Under Pressure. How our material consumption threatens the planet’s water resources

Lutter S., Polzin, C., Giljum, S., Pálfy, T., Patz, T., Dittrich, M., Kernegger, L., Rodrigo, A. (2011)

This report looks at material consumption and water use and how they are interrelated. An increasing number of studies look at the levels of material extraction, trade and consumption. Yet, so far, the connection between materials and other resources, such as water, tends to be less well understood. This report, the second in the natural resource consumption series (following the 2009 report “Overconsumption? Our use of the world‘s natural resources.”), aims to raise awareness of these connections, and to contribute to the debate on resource use through various examples illustrating how water is consumed.

Water is required for almost every step of material flow. Around half of all renewable and accessible freshwater is used for growing food, providing drinking water and producing energy and other products. In Europe, almost half of all water abstracted is used for cooling processes by the energy sector. The rest is used for agriculture, public water supply and industry.

There are vast regional differences in material and water consumption. For example, the average North American citizen consumes the largest amount of water (7700l per day) and materials (100 kg per day) in the world. In comparison, the average African citizen is consuming least – 3400l of water and 11 kg of materials per day. The water footprint from our consumption habits is significantly greater than that from our direct water use. Significant amounts of goods consumed in Europe, such as food and other agricultural products, are grown and produced elsewhere. Paradoxically, many countries with low levels of fresh water use a large part of their water supply on the production of exports to water rich countries. Rising material extraction and water abstraction is linked to growing international trade in recent decades. As worldwide trade steadily increases, so does the amount of embedded or virtual water used, as many goods require water for their production processes. Industrialised countries and, more recently, emerging economies have increased their net imports of resources, which tend to come from the developing world.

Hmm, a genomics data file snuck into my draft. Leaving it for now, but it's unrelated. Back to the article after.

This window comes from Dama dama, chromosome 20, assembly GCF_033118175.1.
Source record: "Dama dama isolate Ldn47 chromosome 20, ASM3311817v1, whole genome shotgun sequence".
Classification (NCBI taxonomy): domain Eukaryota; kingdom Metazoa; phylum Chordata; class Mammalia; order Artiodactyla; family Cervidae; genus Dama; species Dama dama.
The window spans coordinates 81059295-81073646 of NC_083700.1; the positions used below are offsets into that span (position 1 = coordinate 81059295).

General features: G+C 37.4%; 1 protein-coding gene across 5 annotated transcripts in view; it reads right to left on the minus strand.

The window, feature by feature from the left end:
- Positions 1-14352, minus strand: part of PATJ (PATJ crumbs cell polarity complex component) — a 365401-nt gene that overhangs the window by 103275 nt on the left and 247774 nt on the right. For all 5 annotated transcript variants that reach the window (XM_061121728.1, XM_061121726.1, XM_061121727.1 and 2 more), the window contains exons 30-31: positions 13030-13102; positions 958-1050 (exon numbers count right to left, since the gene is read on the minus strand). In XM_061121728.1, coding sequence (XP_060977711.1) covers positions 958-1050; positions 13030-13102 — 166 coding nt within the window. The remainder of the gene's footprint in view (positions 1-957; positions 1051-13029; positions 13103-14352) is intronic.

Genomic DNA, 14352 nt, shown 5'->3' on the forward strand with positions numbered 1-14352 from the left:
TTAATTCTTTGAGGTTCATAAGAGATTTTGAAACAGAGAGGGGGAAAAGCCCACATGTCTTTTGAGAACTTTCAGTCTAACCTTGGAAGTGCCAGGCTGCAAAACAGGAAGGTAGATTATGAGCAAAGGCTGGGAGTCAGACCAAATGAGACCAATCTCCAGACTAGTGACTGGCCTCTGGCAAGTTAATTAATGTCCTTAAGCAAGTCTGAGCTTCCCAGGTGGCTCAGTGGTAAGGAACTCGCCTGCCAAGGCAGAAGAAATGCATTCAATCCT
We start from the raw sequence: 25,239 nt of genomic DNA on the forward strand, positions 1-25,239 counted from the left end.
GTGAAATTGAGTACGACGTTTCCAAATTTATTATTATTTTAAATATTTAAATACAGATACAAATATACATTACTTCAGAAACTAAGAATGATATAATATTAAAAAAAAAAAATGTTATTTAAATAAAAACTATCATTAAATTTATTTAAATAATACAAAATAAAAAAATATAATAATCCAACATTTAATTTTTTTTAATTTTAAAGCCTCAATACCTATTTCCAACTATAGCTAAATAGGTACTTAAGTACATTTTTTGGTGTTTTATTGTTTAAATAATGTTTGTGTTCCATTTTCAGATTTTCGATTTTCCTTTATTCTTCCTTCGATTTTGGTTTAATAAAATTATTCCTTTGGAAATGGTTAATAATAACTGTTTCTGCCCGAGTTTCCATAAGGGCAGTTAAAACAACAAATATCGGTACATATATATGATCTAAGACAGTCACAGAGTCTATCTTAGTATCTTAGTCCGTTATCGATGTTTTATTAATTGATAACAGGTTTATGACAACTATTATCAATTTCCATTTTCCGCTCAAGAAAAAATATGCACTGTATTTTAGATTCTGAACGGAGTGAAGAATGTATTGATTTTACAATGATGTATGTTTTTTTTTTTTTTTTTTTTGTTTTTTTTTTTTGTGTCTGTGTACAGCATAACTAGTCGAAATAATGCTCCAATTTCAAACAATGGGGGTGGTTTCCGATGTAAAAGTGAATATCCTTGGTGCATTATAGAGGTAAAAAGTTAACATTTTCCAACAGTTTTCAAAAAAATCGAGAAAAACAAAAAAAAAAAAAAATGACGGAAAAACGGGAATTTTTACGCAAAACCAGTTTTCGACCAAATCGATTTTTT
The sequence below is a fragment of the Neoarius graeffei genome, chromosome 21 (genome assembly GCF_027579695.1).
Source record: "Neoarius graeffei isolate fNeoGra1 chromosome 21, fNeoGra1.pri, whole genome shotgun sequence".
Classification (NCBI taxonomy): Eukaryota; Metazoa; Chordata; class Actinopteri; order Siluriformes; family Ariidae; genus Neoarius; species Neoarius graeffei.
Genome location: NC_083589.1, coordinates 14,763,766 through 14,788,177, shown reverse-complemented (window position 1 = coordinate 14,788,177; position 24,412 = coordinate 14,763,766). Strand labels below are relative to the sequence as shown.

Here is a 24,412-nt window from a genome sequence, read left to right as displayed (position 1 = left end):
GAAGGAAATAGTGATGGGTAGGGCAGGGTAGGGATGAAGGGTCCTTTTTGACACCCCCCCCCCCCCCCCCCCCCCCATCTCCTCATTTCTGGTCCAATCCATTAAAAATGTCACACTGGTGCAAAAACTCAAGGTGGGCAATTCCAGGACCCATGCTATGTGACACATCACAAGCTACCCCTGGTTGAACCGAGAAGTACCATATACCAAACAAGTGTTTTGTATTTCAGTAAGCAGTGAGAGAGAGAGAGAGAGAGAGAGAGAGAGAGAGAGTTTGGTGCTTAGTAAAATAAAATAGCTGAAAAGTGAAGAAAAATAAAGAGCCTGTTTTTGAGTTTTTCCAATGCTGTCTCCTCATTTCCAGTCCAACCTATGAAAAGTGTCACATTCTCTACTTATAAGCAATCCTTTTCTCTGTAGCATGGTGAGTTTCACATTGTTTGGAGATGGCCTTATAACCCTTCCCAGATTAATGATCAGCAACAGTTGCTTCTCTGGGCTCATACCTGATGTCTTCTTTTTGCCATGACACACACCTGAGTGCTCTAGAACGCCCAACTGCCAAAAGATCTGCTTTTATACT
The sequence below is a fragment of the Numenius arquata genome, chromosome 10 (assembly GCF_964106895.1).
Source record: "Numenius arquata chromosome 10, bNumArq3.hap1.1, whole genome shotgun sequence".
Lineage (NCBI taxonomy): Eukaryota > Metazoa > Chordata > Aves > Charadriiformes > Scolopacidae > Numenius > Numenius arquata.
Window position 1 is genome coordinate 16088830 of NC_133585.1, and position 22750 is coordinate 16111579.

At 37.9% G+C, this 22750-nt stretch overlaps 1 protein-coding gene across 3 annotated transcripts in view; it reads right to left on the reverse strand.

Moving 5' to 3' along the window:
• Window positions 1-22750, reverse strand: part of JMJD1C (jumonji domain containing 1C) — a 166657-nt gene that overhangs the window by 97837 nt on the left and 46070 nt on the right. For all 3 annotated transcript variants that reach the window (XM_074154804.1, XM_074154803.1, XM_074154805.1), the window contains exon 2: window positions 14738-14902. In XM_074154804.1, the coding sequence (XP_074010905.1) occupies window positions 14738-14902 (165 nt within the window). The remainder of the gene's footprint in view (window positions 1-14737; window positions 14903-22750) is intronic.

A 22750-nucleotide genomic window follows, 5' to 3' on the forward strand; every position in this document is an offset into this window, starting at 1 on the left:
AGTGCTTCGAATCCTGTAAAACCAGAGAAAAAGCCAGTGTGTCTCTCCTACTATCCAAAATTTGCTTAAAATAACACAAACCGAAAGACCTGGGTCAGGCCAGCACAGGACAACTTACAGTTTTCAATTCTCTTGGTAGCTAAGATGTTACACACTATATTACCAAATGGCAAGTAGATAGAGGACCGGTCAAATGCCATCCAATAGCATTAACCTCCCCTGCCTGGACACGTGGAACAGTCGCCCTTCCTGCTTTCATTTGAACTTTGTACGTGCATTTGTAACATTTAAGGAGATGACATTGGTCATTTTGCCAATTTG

In most cases, the most material-efficient countries also have the highest consumption levels. Resource efficiency improvements alone have so far been insufficient in achieving absolute reductions in resource use. As water resources are becoming increasingly scarce in many regions of the world, it is critical that we use them more efficiently and economically at every level – in industry and agriculture, at home and also in water supply systems.

In a world of finite resources, we must address the link between resource use, economic growth and prosperity in our societies. Our model of growth depends on high levels of continuous consumption. However, this system is characterised by growing inequalities acrossthe world and by alarming levels of resource use by a smallminority of the global population. Urgent and fundamental changes are required to the way our economies manage natural resources and the services these provide. It is therefore essential that decision-makers create a policy framework that penalises unsustainable practices and rewards resource-efficient behaviour, making a decrease in resource use both economically and politically more attractive.

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